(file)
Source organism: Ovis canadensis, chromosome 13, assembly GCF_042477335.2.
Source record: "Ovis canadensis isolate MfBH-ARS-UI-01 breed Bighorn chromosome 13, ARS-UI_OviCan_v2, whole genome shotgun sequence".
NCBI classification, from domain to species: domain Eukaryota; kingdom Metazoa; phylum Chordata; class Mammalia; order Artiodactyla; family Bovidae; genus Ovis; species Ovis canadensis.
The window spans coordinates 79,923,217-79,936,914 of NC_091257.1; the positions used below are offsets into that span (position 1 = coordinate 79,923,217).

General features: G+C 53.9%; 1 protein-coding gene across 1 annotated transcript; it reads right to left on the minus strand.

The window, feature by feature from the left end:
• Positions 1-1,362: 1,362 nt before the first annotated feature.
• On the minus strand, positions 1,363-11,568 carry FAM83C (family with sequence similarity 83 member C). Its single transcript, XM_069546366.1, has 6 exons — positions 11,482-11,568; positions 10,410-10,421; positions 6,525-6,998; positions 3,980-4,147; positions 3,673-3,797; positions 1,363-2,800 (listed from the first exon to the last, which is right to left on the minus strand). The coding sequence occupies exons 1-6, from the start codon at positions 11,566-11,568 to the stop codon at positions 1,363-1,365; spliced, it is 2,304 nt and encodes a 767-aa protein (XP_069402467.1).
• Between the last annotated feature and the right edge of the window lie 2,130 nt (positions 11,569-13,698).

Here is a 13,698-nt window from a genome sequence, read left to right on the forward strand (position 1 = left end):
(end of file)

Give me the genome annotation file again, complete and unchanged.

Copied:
Source organism: Ovis canadensis, chromosome 13, assembly GCF_042477335.2.
Source record: "Ovis canadensis isolate MfBH-ARS-UI-01 breed Bighorn chromosome 13, ARS-UI_OviCan_v2, whole genome shotgun sequence".
NCBI classification, from domain to species: domain Eukaryota; kingdom Metazoa; phylum Chordata; class Mammalia; order Artiodactyla; family Bovidae; genus Ovis; species Ovis canadensis.
The window spans coordinates 79,923,217-79,936,914 of NC_091257.1; the positions used below are offsets into that span (position 1 = coordinate 79,923,217).

General features: G+C 53.9%; 1 protein-coding gene across 1 annotated transcript; it reads right to left on the minus strand.

The window, feature by feature from the left end:
• Positions 1-1,362: 1,362 nt before the first annotated feature.
• On the minus strand, positions 1,363-11,568 carry FAM83C (family with sequence similarity 83 member C). Its single transcript, XM_069546366.1, has 6 exons — positions 11,482-11,568; positions 10,410-10,421; positions 6,525-6,998; positions 3,980-4,147; positions 3,673-3,797; positions 1,363-2,800 (listed from the first exon to the last, which is right to left on the minus strand). The coding sequence occupies exons 1-6, from the start codon at positions 11,566-11,568 to the stop codon at positions 1,363-1,365; spliced, it is 2,304 nt and encodes a 767-aa protein (XP_069402467.1).
• Between the last annotated feature and the right edge of the window lie 2,130 nt (positions 11,569-13,698).

Here is a 13,698-nt window from a genome sequence, read left to right on the forward strand (position 1 = left end):